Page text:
m.invoke() vs. m()

Eric Jordan ewjordan at gmail.com
Tue Dec 8 14:12:01 PST 2009

 Neal Gafter wrote:
> Things are not that simple.  What about nested scopes,
> or the scope of a class/interface versus its subclasses/subinterfaces?
> Hiding?  Shadowing?  Overloading?  These all have to be
> worked out.  I think it's worth doing, but it's not trivial.

Just as a start, I want to pin down some of these things - as you've said,
this is not nearly as straightforward as it seems at a glance, and I think
it will help everyone to see exactly why.  I myself thought "well, just put
closures into BOTH namespaces" was enough to settle it, but realized that
it's easier said than done.

My first thought was that any class with a declared closure member:

class Foo {
  #(arg types)ReturnType doFoo;

could be rewritten to an equivalent class with the "default" Java namespace
rules (where closures are objects, not methods) that simply delegates the
call to ".invoke":

class Foo {
  #(arg types)ReturnType doFoo = (do something);
  ReturnType doFoo(args) { doFoo.invoke(args); }

That would give us the desired doFoo() syntax and piggyback off of the usual
method resolution rules, seemingly giving us "obvious" behavior and error
messages (which, even if unaltered, would still make sense since the
generated method name matches the closure) for free, including
inheritance/hiding/overloading, behavior in inner/anonymous classes, etc.

Let's see what happens if we consider a second class that would usually
shadow the closure:

class Bar extends Foo {
  #(different arg types)ReturnType doFoo = (do something else);
  ReturnType doFoo(different args) { doFoo.invoke(args); }

Even though the closure is shadowed and replaced with a different signature
closure with the same name, calls to doBar with arguments matching either
the visible or the shadowed closure will pass to the correct closures and
complete as usual - this could be either a positive or a negative, as it's
now easier to call Foo's closure with the () syntax than with .invoke
because we can omit the otherwise necessary cast, but that's kind of an odd
quirk.  Welcome to the difference between methods and members - as far as
shadowing is concerned a method's signature is part of its name, so we can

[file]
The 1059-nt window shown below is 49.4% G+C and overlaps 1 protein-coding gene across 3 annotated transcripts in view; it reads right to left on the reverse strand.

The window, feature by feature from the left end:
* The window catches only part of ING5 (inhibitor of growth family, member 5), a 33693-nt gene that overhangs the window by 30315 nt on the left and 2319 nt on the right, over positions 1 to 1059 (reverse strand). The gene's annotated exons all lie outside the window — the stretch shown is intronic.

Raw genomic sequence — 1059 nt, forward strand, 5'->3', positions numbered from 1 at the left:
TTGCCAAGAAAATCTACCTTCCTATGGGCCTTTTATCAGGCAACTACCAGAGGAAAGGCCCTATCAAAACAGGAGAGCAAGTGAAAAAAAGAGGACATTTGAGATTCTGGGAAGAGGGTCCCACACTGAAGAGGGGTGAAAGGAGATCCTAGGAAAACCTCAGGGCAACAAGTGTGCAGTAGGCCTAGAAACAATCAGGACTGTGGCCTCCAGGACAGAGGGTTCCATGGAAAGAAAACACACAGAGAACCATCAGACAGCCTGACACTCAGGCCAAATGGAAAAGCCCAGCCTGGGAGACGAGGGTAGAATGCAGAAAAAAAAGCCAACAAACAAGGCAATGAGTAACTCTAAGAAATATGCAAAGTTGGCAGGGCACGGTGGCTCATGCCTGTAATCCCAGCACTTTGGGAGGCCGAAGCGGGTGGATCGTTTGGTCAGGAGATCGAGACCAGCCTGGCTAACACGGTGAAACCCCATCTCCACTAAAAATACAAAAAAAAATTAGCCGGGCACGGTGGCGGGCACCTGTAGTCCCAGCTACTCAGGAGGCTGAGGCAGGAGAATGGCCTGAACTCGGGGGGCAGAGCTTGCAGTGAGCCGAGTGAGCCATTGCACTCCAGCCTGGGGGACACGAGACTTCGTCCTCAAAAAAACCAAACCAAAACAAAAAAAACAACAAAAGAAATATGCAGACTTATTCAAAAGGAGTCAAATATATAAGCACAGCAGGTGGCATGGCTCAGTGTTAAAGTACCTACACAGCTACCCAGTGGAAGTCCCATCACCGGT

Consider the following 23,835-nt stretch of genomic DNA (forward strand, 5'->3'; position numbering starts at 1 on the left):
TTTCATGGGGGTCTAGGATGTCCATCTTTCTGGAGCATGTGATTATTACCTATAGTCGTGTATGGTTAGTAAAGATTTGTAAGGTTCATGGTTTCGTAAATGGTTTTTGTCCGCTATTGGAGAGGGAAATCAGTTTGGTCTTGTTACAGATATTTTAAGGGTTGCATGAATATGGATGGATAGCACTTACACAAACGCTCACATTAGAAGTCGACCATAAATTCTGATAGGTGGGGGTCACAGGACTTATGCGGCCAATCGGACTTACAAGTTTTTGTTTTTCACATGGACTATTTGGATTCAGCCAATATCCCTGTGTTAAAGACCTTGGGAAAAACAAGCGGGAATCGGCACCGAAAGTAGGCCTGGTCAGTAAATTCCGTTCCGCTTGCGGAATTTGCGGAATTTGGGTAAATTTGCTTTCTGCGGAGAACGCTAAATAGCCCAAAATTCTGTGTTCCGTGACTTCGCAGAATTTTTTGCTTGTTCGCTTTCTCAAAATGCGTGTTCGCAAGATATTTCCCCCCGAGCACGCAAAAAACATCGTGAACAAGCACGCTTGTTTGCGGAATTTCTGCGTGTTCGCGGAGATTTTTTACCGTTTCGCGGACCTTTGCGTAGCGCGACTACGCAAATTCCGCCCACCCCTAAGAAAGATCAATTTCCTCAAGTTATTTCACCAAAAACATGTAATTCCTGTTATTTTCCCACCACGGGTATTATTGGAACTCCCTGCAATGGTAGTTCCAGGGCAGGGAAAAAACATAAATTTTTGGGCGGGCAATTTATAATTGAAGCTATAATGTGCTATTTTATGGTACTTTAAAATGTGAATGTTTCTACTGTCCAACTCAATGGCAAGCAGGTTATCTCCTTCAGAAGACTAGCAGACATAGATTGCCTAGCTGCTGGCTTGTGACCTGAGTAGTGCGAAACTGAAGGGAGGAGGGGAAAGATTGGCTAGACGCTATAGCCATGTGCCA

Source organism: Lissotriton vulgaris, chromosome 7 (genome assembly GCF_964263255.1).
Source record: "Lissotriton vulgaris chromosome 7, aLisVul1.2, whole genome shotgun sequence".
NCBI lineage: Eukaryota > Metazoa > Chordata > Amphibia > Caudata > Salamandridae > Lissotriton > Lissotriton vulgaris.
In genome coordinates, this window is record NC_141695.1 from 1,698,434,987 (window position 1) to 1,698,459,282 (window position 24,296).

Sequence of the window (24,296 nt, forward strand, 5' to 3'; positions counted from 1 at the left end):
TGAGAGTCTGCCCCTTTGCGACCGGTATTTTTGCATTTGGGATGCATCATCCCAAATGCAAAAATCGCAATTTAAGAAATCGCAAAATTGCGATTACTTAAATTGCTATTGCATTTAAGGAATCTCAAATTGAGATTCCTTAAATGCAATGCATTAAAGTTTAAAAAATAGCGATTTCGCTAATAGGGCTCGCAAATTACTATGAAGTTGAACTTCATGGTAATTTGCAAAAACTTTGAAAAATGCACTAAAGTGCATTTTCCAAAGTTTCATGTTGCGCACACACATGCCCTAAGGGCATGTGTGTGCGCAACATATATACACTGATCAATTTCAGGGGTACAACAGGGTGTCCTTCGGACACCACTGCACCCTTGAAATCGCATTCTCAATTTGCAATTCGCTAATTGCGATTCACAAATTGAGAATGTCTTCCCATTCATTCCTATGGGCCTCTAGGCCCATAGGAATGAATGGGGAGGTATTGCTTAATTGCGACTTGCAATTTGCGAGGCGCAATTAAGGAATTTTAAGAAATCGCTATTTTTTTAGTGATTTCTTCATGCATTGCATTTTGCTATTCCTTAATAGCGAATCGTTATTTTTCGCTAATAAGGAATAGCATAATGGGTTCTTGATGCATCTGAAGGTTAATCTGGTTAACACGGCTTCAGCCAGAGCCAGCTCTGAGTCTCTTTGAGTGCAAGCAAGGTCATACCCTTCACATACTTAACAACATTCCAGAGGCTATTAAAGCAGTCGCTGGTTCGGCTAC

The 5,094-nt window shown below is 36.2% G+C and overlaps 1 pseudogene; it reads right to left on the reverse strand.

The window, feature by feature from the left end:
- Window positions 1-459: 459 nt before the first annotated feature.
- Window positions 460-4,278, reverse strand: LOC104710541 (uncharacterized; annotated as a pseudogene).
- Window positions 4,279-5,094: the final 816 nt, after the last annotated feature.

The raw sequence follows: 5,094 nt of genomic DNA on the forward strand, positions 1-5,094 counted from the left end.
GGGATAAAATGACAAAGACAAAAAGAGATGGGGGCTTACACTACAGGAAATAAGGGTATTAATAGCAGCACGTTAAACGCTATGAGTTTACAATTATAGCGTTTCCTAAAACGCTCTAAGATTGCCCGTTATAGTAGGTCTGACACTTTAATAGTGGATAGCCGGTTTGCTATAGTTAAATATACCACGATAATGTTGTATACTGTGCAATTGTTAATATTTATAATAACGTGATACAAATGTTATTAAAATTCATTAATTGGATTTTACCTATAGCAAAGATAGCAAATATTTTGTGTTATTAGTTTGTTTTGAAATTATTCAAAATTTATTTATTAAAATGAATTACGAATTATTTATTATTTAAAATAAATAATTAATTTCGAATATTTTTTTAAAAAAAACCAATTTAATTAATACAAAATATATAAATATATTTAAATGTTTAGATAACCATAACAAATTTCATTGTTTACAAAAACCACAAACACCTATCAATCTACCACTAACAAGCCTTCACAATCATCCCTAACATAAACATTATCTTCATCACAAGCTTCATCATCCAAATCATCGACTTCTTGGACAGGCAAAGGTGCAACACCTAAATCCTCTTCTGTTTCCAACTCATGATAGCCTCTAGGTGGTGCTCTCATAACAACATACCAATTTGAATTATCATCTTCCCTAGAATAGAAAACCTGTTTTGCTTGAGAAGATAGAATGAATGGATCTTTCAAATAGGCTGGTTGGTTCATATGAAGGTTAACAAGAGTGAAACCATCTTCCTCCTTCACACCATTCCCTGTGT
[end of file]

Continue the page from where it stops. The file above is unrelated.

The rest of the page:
overload, whereas for variables having different types doesn't prevent

This goes deeper.  With the closure equivalent of a typical method override,
we'd have

class Baz extends Foo {
  #(arg types)ReturnType doFoo = (do something weird);
  ReturnType doFoo(args) { doFoo.invoke(args); }

When called with (), Baz's doFoo will be used in preference to Foo's doFoo.
 The closure inherits the method polymorphism when we use ().  However, when
we invoke the closure directly, that's not the case, because direct variable
access is based on the declared class of the reference, not the runtime
class.  In other words, there's now going to be a difference depending on
how our reference looks:

Baz myBaz = new Baz();
Foo myFoo = (Foo)myBaz;

myBaz.doFoo(args); //Baz's doFoo
myFoo.doFoo(args); //Baz's doFoo

myBaz.doFoo.invoke(args); //Baz's doFoo
myFoo.doFoo.invoke(args); //Foo's doFoo

Oops.  That's bad.  Take a closer look if it doesn't bother you:
myFoo.doFoo(args) does something different than myFoo.doFoo.invoke(args),
and that's a direct result of Java's (pretty much unchangeable) rules about
method and variable overriding/shadowing.  That's why it's not quite as
simple as "putting closures into both namespaces", the lookup rules are
different in each one.

Wanna take bets on whether *that* one's showing up in the post-closures
round of Java-gotchas if the syntax works like this?

Deciding what we even *mean* by myFoo.doFoo when doFoo is a closure and
myFoo has subclasses (where doFoo might be defined as well, either with the
same or different signature) depends on whether we take a closure's variable
nature or its method nature more seriously.  We just can't have it both ways
in the face of possibly shadowed variables.

If we really want () to be equivalent to syntax sugar for .invoke, the right
thing to do would be to make sure that polymorphism does not apply to
closure calls.  That's probably possible, but it's not as simple as a quick
source-rewrite rule, so I haven't worked out much about how it would work.
 And I haven't even started thinking about local variable closures,
exceptions, or many other things that might complicate matters.

So I'm not saying that this is impossible (and I still think it's worth some
effort to figure out), but it's definitely not a problem with an obvious,
simple solution.

- Eric
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